Every single day for the last several months, ESPN has run a story about Aaron Rodgers. Why? Nobody knows where Rodgers, MVP quarterback for the Green Bay Packers, will be playing next season. Quite frankly, I don’t think he does either, but I don’t need to be yet another person speculating. And that’s the issue I want to talk about: Rodgers doesn’t want to focus on his decision at the moment. Instead, he revealed in a press conference that he’s been taking time to work on his mental health. So, why has the media continued to harp on what’s going on with the former Super Bowl Champion?
Rodgers wants a break from the limelight.
Rodgers has said he isn’t dealing with any bouts of depression or anything of that nature. He is just trying to remain out of the limelight, similar to what Naomi Osaka wanted to do when she avoided media responsibilities at the French Open. Too much media exposure can be harmful to your mental health. Instead of allowing Rodgers his privacy, sports media outlets continue to run stories. They are constantly speculating about where he is signing, the conflict between him and team management, and if he should just hang it up if he’s not happy. And they’re making all of this noise despite not receiving any new developments on the story.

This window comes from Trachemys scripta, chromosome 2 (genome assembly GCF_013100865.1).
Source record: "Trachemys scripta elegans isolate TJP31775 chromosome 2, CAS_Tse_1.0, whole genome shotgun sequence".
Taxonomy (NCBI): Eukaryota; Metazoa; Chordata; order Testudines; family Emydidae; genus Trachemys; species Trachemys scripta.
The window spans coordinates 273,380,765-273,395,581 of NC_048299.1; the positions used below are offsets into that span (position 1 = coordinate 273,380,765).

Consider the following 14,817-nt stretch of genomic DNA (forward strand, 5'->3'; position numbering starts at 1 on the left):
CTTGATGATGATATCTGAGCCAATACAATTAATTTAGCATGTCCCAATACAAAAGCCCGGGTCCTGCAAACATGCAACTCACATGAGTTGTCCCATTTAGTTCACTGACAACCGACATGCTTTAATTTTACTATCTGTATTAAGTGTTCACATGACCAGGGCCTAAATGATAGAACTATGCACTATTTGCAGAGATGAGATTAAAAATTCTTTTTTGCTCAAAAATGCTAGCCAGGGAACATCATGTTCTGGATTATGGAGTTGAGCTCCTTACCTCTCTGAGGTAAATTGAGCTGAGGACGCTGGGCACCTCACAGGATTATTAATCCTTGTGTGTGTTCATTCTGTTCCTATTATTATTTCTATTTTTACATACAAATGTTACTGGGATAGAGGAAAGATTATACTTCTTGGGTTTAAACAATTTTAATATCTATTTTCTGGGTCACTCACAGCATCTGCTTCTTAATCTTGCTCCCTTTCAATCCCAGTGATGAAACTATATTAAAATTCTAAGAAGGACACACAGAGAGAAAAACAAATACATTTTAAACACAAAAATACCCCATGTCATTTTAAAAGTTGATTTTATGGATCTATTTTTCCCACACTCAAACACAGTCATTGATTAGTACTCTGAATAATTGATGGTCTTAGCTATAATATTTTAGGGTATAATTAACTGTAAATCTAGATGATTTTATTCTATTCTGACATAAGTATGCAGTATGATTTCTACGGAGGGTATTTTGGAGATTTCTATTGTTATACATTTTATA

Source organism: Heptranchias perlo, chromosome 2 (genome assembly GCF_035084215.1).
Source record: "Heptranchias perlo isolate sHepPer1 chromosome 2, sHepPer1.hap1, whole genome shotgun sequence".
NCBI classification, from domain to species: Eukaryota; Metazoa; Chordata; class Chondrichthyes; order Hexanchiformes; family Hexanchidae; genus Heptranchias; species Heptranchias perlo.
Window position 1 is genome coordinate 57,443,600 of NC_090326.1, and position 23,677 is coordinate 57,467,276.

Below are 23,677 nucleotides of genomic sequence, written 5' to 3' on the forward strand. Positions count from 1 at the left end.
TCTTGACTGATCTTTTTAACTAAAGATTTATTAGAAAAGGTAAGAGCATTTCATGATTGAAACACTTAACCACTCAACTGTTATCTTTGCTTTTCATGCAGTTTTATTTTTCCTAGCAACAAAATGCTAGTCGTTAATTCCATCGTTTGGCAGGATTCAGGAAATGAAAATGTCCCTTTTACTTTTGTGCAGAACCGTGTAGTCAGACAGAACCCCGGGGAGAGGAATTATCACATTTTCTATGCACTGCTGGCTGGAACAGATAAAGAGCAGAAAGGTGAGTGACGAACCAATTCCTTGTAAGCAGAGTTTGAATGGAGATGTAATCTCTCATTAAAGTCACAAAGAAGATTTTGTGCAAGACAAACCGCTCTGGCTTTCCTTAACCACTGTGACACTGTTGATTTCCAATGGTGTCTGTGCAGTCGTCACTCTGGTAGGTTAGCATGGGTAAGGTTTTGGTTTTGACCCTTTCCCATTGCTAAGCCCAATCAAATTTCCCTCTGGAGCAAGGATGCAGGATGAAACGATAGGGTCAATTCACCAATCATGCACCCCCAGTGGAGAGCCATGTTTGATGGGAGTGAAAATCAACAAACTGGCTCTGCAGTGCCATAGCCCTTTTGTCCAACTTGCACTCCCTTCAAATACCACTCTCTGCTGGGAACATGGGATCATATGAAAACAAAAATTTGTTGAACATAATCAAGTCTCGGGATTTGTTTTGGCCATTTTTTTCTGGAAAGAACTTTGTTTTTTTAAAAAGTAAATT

The media adds pressure.
This type of constant media exposure adds pressure to a decision of that magnitude. Rodgers has already said he is not happy in Green Bay. He has had a falling out with several staff members and contemplates whether or not he’d be happier elsewhere. Of course, all of these comments could be negotiation tactics. Or it could be his way of further expressing discontent with the organization not letting him be a part of the team’s drafting process. Or he could just be someone faced with a tough decision, and he can’t get a minute alone to go through his thoughts.
Person over story
Sure, Aaron Rodgers may enjoy being in the limelight. He was in the recent installment of “The Match,” a competition where he teamed up with Brycen DeChambeau on the golf course. Rodgers also had a stint on “Jeopardy!” as the host. But adding media pressure to a difficult decision where a player has said he is unhappy and needs to focus on his mental health isn’t right. Media outlets need to place higher importance on a player’s mental well-being.